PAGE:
Your dental practice is your most valuable asset. However, is its value everything you’d hoped and worked so hard for? As you consider new and exciting opportunities presented by adding an associate, selling your practice, or partnering with a Dental Service Organization (DSO), the real value of your practice becomes significantly important. According to The Dental Transitions Group—experienced transition partners—if it’s not where it needs to be, there are two key ways to increase the value of your practice:
- Aggressively market the practice and its service offerings. This can help increase annual revenue, as well as the number of patients seen per month. However, the latter will only yield a noteworthy increase in revenue if steps are taken to bolster case acceptance of recommended treatments.
- Get patients to say YES! As many dentists and their team members know, getting a patient to “YES!” is not as simple as presenting the diagnosis, explaining some clinical information, and discussing payment options. Instead, everything that’s said and done during every patient encounter and interaction—from appointment reminders to how they’re checked in, from escorting them into an operatory and/or transferring them from team member to dentist—influences a patient’s trust in the practice and willingness to accept and undergo treatment.
Therefore, knowing what to do, when, and how, and understanding how all of that is perceived by the patient, is essential to increasing case acceptance. Following the recommendations below can help you and your team maximize patient case presentations.
- Explain and visualize the diagnosis. Explain the diagnosis in terms of what’s known about the patient and his/her oral health priorities, smile perception, and goals. Dentists and their teams should use visual aids—such as digital before and after photographs of the patient’s condition, virtual wax-ups, or models—so that the patient can understand that the problems are significant, and also see that the dentist and staff know what matters to them.
- Incorporate digital technology. There’s also a WOW! factor when using digital technology to present the diagnosis, and later when explaining the treatment plan. Digital photography and intraoral scans not only document a patient’s preoperative status, but when images are taken and/or enlarged instantaneously, the details of the patient’s condition can be magnified to allow better illustration of the problem and significance of the treatment that’s being recommended.
- Focus on the conditions that require treatment. Patients may perceive what they’ve heard as worse than they thought (remember: they may not have expected anything to be wrong), so it’s important to focus on their condition, why they require treatment, and the treatment options. Ask the patient what questions they have, and answer them as thoroughly as possible, yet with easy-to-understand explanations.
- Present the treatment plan in a logical way. When discussing “how” the condition can be treated—in other words, presenting the treatment plan—it’s important that the information be delivered in a logical way, without overly clinical or technical terminology that might overwhelm or, even worse, frighten the patient. Rather, the benefits of the treatment for the patient—and how the treatment can be phased or sequenced to meet their needs—should be emphasized. This is a good time to encourage feedback from the patient by asking open-ended questions, such as: How do you feel about the treatment plan? What questions do you have about the treatment? How would you like to proceed with treating this condition?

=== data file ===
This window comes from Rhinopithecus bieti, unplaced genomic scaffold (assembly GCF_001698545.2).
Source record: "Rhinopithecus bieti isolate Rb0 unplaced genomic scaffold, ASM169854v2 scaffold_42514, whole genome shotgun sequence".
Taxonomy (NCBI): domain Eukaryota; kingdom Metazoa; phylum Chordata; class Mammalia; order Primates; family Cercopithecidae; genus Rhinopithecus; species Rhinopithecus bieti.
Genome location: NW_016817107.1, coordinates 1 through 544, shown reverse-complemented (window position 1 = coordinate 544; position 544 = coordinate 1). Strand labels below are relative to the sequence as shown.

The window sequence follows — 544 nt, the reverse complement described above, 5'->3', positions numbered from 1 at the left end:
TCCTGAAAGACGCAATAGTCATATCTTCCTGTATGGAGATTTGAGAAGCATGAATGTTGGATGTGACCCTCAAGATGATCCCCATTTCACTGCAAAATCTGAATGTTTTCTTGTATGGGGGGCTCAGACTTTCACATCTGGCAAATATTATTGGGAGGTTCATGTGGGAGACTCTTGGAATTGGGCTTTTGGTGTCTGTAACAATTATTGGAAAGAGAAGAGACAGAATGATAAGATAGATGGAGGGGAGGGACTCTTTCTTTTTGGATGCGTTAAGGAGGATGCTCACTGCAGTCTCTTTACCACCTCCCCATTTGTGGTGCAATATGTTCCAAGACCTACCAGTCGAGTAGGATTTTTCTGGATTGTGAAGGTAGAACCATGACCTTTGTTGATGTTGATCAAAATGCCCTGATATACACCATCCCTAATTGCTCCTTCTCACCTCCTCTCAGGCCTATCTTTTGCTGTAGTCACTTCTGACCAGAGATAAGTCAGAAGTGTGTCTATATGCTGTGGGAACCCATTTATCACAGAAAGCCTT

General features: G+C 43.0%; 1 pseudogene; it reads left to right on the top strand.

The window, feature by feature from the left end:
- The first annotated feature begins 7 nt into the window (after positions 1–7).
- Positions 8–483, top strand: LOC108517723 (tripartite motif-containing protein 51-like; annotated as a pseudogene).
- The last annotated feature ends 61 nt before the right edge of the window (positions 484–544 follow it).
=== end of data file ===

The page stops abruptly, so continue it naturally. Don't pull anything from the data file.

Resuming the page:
It’s also beneficial to provide the patient with written documentation detailing their diagnosis and outlining the treatment plan, along with photographs that reinforce the anticipated outcome and treatment benefits, so they can review with family and friends.
- Separate fee payment discussions from clinical treatment discussions. Understandably, discussing treatment fees could be uncomfortable for the patient, if not the clinical team members themselves; the cost involved often affects the patient’s decision to undergo treatment. Therefore, many dental practice consultants recommend that discussions about payments and fees be handled separately from conversations about oral health. A financial and/or treatment coordinator is most often the person to review treatment fees with the patient, as well as at least two or three payment options, estimated insurance coverage, and out-of-pocket expenses. Everything should be presented in writing so that the patient can review in detail and decide how to best proceed with treatment.
Although other factors contribute to the overall value of your practice (for example, The Dental Transitions Group uses a real-world valuation approach), annual practice revenue from the completion of accepted treatment plans is a significant consideration. Therefore, it is incumbent upon you and your team to ensure that patients have all the tools they need to make confident, informed, and comfortable decisions about the treatment plans you’ve presented to help them achieve and maintain their oral health. When more patients see the value in the proposed treatment and say “YES!”, the more likely they are to refer you to family and friends, and the more valuable your practice becomes.